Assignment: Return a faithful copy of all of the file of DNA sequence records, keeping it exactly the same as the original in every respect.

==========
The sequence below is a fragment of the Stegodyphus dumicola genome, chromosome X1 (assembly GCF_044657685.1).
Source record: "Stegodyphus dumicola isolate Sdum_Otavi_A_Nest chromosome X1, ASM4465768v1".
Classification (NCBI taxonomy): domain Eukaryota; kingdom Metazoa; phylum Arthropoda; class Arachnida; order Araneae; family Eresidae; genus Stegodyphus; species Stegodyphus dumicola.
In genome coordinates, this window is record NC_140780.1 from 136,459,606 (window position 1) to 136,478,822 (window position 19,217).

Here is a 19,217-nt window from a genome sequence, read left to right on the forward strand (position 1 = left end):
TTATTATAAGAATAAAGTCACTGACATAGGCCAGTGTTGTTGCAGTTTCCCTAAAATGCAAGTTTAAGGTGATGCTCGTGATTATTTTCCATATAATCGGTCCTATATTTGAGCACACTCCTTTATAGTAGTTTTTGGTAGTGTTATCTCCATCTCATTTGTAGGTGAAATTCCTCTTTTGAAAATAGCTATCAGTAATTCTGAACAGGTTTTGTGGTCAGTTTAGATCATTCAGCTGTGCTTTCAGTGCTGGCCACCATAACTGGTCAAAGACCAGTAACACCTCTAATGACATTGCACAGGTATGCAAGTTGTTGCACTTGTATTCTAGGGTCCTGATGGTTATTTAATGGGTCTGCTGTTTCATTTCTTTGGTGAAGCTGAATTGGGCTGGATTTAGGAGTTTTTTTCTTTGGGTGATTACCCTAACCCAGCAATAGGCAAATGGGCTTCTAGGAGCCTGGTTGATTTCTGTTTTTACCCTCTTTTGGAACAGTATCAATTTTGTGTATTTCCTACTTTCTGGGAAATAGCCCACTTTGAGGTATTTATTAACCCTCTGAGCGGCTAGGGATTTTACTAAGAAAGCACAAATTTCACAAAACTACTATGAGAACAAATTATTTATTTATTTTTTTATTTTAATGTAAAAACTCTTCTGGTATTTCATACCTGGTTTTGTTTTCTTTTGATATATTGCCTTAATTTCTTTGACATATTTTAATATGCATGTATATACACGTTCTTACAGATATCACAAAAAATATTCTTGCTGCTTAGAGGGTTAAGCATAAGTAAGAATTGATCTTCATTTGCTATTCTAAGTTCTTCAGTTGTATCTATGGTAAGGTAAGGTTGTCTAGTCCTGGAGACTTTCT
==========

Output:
The sequence below is a fragment of the Stegodyphus dumicola genome, chromosome X1 (assembly GCF_044657685.1).
Source record: "Stegodyphus dumicola isolate Sdum_Otavi_A_Nest chromosome X1, ASM4465768v1".
Classification (NCBI taxonomy): domain Eukaryota; kingdom Metazoa; phylum Arthropoda; class Arachnida; order Araneae; family Eresidae; genus Stegodyphus; species Stegodyphus dumicola.
In genome coordinates, this window is record NC_140780.1 from 136,459,606 (window position 1) to 136,478,822 (window position 19,217).

Here is a 19,217-nt window from a genome sequence, read left to right on the forward strand (position 1 = left end):
TTATTATAAGAATAAAGTCACTGACATAGGCCAGTGTTGTTGCAGTTTCCCTAAAATGCAAGTTTAAGGTGATGCTCGTGATTATTTTCCATATAATCGGTCCTATATTTGAGCACACTCCTTTATAGTAGTTTTTGGTAGTGTTATCTCCATCTCATTTGTAGGTGAAATTCCTCTTTTGAAAATAGCTATCAGTAATTCTGAACAGGTTTTGTGGTCAGTTTAGATCATTCAGCTGTGCTTTCAGTGCTGGCCACCATAACTGGTCAAAGACCAGTAACACCTCTAATGACATTGCACAGGTATGCAAGTTGTTGCACTTGTATTCTAGGGTCCTGATGGTTATTTAATGGGTCTGCTGTTTCATTTCTTTGGTGAAGCTGAATTGGGCTGGATTTAGGAGTTTTTTTCTTTGGGTGATTACCCTAACCCAGCAATAGGCAAATGGGCTTCTAGGAGCCTGGTTGATTTCTGTTTTTACCCTCTTTTGGAACAGTATCAATTTTGTGTATTTCCTACTTTCTGGGAAATAGCCCACTTTGAGGTATTTATTAACCCTCTGAGCGGCTAGGGATTTTACTAAGAAAGCACAAATTTCACAAAACTACTATGAGAACAAATTATTTATTTATTTTTTTATTTTAATGTAAAAACTCTTCTGGTATTTCATACCTGGTTTTGTTTTCTTTTGATATATTGCCTTAATTTCTTTGACATATTTTAATATGCATGTATATACACGTTCTTACAGATATCACAAAAAATATTCTTGCTGCTTAGAGGGTTAAGCATAAGTAAGAATTGATCTTCATTTGCTATTCTAAGTTCTTCAGTTGTATCTATGGTAAGGTAAGGTTGTCTAGTCCTGGAGACTTTCT